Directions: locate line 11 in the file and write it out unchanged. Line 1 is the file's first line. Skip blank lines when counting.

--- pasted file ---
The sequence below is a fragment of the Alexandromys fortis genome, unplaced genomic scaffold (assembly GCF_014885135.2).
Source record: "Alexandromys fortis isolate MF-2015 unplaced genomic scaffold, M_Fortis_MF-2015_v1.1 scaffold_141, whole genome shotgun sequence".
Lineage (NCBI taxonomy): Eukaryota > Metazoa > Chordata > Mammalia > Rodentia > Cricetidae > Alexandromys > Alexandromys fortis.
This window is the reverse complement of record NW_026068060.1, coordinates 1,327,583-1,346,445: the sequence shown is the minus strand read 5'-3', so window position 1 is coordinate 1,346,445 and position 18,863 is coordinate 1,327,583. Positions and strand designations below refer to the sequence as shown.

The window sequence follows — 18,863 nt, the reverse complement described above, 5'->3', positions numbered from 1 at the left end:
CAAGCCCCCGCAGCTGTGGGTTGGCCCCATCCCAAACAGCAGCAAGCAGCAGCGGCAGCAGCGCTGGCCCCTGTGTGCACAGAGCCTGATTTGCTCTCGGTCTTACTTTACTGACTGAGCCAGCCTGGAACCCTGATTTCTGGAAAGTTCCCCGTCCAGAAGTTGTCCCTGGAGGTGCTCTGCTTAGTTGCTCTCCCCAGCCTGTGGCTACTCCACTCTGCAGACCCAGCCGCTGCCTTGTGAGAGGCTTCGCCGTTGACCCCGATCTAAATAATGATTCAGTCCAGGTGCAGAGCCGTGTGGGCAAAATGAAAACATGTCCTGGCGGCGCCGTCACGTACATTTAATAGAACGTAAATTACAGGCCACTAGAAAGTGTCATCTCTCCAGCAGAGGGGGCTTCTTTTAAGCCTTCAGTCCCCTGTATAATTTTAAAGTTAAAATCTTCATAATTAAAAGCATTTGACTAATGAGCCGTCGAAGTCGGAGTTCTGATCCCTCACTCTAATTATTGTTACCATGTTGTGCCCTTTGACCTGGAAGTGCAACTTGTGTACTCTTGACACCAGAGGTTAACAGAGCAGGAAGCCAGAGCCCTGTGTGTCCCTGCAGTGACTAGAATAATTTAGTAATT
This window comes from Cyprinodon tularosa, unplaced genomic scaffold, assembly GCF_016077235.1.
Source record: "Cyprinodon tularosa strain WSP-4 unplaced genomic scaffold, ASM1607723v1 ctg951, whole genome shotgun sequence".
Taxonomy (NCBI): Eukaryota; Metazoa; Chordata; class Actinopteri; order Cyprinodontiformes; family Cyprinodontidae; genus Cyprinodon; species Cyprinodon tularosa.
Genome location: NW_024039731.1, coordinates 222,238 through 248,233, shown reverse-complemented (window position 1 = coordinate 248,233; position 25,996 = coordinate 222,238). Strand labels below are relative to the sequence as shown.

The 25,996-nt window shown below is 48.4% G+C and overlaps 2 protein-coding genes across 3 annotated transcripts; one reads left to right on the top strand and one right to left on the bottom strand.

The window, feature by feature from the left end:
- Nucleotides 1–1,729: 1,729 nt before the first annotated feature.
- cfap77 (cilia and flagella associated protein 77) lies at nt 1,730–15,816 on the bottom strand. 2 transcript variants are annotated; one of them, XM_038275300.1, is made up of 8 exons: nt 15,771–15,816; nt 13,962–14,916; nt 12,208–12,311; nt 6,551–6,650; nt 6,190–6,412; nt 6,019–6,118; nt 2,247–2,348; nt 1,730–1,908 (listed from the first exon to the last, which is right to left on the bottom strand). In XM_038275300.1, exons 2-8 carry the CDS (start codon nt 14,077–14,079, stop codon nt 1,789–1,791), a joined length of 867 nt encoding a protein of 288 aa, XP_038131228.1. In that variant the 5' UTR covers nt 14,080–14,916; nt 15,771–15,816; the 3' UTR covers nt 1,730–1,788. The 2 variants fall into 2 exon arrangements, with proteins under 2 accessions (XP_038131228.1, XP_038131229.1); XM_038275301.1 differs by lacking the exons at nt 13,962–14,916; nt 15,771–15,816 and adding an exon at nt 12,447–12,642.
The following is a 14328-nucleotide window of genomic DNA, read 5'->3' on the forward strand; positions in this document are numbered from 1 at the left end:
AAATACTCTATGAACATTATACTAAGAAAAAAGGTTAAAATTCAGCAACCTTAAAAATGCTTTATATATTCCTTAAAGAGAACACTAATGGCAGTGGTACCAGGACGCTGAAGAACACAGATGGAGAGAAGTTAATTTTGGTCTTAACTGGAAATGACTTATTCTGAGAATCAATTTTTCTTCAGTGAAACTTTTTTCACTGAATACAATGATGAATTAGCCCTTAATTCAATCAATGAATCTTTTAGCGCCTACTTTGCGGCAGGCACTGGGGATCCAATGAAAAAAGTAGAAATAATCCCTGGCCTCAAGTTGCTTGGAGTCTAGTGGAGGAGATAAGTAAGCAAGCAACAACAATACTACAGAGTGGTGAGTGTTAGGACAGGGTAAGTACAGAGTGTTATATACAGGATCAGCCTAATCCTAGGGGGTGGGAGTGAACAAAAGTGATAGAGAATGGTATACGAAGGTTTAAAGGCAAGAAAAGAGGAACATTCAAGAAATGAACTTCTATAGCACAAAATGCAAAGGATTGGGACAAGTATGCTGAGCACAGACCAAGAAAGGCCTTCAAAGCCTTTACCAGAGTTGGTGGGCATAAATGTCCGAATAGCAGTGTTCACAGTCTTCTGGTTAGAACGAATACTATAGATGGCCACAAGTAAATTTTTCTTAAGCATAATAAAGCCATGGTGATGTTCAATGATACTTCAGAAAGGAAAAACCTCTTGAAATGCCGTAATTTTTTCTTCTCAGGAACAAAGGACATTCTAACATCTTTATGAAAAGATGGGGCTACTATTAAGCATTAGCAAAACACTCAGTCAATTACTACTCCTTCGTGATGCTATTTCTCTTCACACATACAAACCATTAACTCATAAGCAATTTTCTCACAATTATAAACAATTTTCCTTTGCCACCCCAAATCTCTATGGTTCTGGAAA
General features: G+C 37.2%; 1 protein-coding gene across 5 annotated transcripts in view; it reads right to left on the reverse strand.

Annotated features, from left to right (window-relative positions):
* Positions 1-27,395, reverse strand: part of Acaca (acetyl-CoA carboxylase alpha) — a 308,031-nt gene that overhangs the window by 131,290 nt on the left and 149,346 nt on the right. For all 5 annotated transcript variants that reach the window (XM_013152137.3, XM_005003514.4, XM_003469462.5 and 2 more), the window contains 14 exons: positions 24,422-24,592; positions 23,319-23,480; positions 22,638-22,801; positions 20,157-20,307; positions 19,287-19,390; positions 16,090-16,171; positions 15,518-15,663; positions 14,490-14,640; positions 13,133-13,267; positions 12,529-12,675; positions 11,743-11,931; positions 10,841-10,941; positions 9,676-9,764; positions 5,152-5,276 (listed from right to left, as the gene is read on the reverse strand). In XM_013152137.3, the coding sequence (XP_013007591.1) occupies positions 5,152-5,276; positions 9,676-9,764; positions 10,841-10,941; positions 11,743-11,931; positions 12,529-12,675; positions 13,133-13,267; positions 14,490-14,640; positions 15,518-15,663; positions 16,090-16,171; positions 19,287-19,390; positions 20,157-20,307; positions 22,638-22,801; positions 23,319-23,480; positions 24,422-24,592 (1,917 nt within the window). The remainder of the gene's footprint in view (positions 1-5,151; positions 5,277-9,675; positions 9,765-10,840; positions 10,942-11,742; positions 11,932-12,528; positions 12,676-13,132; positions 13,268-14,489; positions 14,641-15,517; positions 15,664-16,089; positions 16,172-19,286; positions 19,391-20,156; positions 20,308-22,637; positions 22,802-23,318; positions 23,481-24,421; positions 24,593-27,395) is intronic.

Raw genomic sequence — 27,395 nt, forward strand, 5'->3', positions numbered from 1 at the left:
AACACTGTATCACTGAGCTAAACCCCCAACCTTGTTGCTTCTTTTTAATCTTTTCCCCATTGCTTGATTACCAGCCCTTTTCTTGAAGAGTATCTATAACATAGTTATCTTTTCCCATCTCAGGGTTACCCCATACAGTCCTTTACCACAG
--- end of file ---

The 25,996-nt window shown below is 48.4% G+C and overlaps 2 protein-coding genes across 3 annotated transcripts; one reads left to right on the top strand and one right to left on the bottom strand.